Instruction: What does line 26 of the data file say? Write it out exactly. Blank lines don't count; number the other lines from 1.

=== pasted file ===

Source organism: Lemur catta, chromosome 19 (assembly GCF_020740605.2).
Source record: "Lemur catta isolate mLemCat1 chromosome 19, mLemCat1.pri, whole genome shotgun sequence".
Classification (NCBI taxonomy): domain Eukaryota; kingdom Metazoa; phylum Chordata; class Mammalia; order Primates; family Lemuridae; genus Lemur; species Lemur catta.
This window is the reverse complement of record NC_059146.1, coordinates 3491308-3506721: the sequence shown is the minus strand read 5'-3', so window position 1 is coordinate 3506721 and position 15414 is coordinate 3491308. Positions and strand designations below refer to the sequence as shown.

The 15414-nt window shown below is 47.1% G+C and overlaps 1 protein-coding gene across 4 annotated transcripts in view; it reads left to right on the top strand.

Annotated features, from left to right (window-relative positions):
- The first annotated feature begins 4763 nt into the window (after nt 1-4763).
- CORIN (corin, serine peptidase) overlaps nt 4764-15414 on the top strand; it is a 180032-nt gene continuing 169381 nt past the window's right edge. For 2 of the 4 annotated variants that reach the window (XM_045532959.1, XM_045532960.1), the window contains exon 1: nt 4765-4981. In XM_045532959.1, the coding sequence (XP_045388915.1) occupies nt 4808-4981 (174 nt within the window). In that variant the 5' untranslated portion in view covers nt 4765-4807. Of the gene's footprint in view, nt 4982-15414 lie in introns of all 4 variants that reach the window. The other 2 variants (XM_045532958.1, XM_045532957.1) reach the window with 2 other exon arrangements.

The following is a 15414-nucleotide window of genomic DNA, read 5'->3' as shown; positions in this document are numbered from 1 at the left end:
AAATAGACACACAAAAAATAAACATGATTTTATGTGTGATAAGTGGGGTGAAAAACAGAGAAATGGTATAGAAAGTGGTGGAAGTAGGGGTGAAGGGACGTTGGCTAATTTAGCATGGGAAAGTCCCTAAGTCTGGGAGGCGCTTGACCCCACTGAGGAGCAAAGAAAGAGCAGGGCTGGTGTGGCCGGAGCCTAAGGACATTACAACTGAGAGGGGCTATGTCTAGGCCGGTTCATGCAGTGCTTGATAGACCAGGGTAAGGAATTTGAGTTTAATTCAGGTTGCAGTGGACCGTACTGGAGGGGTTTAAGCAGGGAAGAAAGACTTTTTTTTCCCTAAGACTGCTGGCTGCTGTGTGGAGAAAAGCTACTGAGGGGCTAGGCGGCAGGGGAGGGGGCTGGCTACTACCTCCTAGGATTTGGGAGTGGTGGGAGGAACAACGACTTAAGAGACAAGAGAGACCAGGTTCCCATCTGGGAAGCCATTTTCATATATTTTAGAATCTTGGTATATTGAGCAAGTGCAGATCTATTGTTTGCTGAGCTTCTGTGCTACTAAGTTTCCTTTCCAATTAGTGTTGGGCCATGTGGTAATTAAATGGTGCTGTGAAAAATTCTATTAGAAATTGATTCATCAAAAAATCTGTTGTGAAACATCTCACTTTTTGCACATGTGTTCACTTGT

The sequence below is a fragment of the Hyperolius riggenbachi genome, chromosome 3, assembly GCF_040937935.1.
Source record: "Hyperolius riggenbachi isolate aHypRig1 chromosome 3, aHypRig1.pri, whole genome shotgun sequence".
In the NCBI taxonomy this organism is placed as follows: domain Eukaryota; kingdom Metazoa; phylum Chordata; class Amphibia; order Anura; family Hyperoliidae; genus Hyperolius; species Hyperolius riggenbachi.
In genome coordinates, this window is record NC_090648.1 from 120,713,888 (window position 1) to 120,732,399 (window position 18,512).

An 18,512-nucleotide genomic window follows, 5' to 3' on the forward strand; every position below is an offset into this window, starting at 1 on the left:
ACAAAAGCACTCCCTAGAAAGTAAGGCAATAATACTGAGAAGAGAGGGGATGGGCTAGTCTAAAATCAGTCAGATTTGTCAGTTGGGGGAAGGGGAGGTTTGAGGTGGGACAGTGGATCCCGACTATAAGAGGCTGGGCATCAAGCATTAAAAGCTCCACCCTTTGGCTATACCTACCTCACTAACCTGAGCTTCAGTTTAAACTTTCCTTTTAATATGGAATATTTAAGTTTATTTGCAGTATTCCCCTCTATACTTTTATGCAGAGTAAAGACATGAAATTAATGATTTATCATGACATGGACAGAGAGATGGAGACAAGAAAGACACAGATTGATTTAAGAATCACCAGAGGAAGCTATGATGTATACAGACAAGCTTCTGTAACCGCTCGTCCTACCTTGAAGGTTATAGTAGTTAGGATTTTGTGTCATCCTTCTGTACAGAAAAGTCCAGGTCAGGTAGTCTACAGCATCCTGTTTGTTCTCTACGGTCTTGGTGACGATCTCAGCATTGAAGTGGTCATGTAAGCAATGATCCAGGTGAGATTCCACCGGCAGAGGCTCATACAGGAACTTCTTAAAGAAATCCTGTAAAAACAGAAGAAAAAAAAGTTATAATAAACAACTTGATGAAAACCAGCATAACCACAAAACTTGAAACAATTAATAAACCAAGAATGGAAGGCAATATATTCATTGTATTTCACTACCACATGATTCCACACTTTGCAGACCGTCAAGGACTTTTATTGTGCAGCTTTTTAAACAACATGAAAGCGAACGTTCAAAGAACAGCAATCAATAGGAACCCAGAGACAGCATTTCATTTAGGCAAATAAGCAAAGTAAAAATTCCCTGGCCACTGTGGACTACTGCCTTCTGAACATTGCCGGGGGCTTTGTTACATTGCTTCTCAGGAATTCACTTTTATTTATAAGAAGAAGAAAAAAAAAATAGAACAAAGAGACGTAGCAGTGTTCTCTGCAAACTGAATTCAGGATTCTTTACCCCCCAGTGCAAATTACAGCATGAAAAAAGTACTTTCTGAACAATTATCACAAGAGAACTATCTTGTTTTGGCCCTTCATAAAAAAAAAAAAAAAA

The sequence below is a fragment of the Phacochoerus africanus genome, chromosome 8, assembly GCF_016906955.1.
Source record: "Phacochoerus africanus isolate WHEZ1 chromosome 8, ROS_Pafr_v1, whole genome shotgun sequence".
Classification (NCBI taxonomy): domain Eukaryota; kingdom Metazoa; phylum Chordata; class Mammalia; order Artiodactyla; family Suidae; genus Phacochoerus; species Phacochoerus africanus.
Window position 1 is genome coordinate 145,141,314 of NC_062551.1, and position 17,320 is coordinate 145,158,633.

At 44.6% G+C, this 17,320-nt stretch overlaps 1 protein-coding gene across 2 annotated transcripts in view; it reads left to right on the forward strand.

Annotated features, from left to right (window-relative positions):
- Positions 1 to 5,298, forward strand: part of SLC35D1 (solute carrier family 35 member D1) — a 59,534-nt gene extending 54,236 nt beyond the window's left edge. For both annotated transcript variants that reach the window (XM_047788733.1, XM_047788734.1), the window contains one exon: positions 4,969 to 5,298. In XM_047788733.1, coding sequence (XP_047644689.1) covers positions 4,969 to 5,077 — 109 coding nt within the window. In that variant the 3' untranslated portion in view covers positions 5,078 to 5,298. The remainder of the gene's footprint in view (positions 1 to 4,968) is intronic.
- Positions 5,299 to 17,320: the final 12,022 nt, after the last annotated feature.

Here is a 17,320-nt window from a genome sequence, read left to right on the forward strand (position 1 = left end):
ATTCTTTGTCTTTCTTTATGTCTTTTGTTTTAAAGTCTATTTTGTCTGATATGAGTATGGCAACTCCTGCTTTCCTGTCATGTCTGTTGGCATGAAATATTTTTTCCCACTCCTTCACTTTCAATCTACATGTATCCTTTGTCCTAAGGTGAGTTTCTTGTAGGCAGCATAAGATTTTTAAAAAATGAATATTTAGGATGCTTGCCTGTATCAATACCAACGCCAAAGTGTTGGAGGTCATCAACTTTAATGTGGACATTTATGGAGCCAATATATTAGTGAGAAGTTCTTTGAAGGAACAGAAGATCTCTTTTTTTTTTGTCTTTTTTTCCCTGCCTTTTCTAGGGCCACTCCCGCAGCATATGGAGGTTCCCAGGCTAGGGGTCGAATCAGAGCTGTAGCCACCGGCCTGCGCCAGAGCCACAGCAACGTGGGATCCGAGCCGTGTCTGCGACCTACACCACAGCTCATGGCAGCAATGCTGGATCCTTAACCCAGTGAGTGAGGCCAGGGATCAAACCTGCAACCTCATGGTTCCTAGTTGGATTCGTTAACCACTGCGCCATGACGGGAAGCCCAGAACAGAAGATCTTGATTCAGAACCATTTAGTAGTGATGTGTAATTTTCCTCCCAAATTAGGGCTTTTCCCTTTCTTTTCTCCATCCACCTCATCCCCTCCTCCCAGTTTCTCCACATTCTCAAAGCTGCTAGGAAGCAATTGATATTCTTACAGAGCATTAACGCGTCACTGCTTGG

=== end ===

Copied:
ATTCTTTGTCTTTCTTTATGTCTTTTGTTTTAAAGTCTATTTTGTCTGATATGAGTATGGCAACTCCTGCTTTCCTGTCATGTCTGTTGGCATGAAATATTTTTTCCCACTCCTTCACTTTCAATCTACATGTATCCTTTGTCCTAAGGTGAGTTTCTTGTAGGCAGCATAAGATTTTTAAAAAATGAATATTTAGGATGCTTGCCTGTATCAATACCAACGCCAAAGTGTTGGAGGTCATCAACTTTAATGTGGACATTTATGGAGCCAATATATTAGTGAGAAGTTCTTTGAAGGAACAGAAGATCTCTTTTTTTTTTGTCTTTTTTTCCCTGCCTTTTCTAGGGCCACTCCCGCAGCATATGGAGGTTCCCAGGCTAGGGGTCGAATCAGAGCTGTAGCCACCGGCCTGCGCCAGAGCCACAGCAACGTGGGATCCGAGCCGTGTCTGCGACCTACACCACAGCTCATGGCAGCAATGCTGGATCCTTAACCCAGTGAGTGAGGCCAGGGATCAAACCTGCAACCTCATGGTTCCTAGTTGGATTCGTTAACCACTGCGCCATGACGGGAAGCCCAGAACAGAAGATCTTGATTCAGAACCATTTAGTAGTGATGTGTAATTTTCCTCCCAAATTAGGGCTTTTCCCTTTCTTTTCTCCATCCACCTCATCCCCTCCTCCCAGTTTCTCCACATTCTCAAAGCTGCTAGGAAGCAATTGATATTCTTACAGAGCATTAACGCGTCACTGCTTGG